by Raffaele Crocco
90 weeks of war between Ukraine and Russia have not silenced the anti-war voices. Despite the repression – exercised by both governments – and despite the lack of publicity, news continues to emerge. Perhaps instrumentally, by occasionally assigning the role of villain to those who harshly repress pacifists. The Vasileostrovsky District Court in St Petersburg found pacifist artist Sasha Skochilenko guilty of spreading false news about the Russian army. She was sentenced to seven years in a penal colony. The prosecution had asked the court to sentence the artist to eight years, while the defence had pleaded for acquittal. Skochilenko was arrested in April last year after a rather original performance. She had replaced supermarket price tags with others that told the story of the war in Ukraine. Now, after a year and a half in prison, she is about to serve her sentence, and her lawyers are worried: the woman is ill and it will be impossible for her to receive proper care where she will be.
A sad story, adding to the too many untold around the pacifist movement trying to make an alternative voice to that of arms heard in Russia and Ukraine, without resonance in international media. But something is about to change. Perhaps the war is beginning to show that ‘the situation for Ukraine is difficult’. This was admitted by NATO Secretary General Jens Stoltenberg when he met the President of Latvia, Edgars Rinkēvičs. This contrasts with what the NATO chief himself said just a few weeks ago when he declared that the Ukrainian offensive, though slow, was succeeding and that the Russian armies were in obvious trouble. Indeed, on the eve of a bitter winter, Ukraine’s overall resilience is being challenged by those wishing for a smooth 2024 presidential election and those noting the economy’s relentless decline.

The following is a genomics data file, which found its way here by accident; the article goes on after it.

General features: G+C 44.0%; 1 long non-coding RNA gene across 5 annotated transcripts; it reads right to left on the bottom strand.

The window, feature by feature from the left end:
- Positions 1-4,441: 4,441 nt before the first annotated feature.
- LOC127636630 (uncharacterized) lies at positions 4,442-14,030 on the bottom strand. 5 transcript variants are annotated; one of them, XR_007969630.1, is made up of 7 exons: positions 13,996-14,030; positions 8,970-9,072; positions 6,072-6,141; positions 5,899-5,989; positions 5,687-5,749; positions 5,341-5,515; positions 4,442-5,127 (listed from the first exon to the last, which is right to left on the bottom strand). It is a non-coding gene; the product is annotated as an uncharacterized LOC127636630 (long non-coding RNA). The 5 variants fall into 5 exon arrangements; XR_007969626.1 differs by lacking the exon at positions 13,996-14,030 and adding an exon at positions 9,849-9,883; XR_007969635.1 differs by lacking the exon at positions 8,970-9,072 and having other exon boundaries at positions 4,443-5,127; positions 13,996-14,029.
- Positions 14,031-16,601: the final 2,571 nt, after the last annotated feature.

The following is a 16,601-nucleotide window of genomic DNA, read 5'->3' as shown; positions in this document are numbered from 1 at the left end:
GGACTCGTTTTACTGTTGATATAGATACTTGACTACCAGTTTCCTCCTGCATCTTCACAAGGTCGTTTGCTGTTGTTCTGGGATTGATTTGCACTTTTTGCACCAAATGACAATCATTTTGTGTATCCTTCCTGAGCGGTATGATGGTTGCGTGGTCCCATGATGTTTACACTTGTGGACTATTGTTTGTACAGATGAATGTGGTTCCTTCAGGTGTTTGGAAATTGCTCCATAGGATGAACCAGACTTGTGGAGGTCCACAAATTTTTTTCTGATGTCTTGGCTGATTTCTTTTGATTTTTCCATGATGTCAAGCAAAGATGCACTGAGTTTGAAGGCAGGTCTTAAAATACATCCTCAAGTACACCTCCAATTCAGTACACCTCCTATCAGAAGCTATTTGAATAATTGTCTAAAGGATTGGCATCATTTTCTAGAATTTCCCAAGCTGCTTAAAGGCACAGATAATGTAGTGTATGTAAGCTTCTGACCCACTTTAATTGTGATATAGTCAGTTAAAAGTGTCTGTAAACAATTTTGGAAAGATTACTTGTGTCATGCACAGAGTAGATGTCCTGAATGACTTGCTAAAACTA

A complex situation, just as the Russian army regained the initiative by attacking the industrial city of Avdiivka on the eastern front. Armoured vehicles and troops were deployed in the area, targeting the industrial zone and bombarding it with artillery around the clock. The city has already been virtually destroyed by the bombing. The citizens have known about this war since 2014, since the beginning. Of the 30,000 inhabitants at the time, just over 1,400 remain, scattered among the rubble and ruins. The Ukrainian command has said that the army is holding its positions, but Russian pressure is increasing.
Civilians remain the main protagonists in this war. It is they who are the most affected, with the fighting being concentrated mainly in the cities. The city of Kherson, recaptured by Ukrainian forces a year ago, is under constant fire from Russian artillery positioned on the opposite bank of the Dnipro. In the last 48 hours, at least one man has died and one woman has been seriously injured.
Arms remain the main actors in the foolish immobility of international diplomacy. With spectacles that are bizarre, to say the least, the great powers continue to play their cards on the Ukrainians. The latest one was staged by US President Biden. He met his Chinese counterpart Xi Jinping. On the table were sensitive issues for world peace, such as an end to the war in Ukraine, a solution to what is happening in Gaza and the future of Taiwan. On leaving the meeting, Biden openly referred to his Chinese counterpart as a ‘dictator’, embarrassing his staff and irritating Xi’s entourage. A real disaster, as Dmitry Peskov, Russian President Putin’s press secretary, calmly commented. “I would not comment on such a statement,” he said, “for us, the most important thing is true friendship, the relations of mutual respect that exist between the leaders of China and the Russian Federation. And we value those relations”.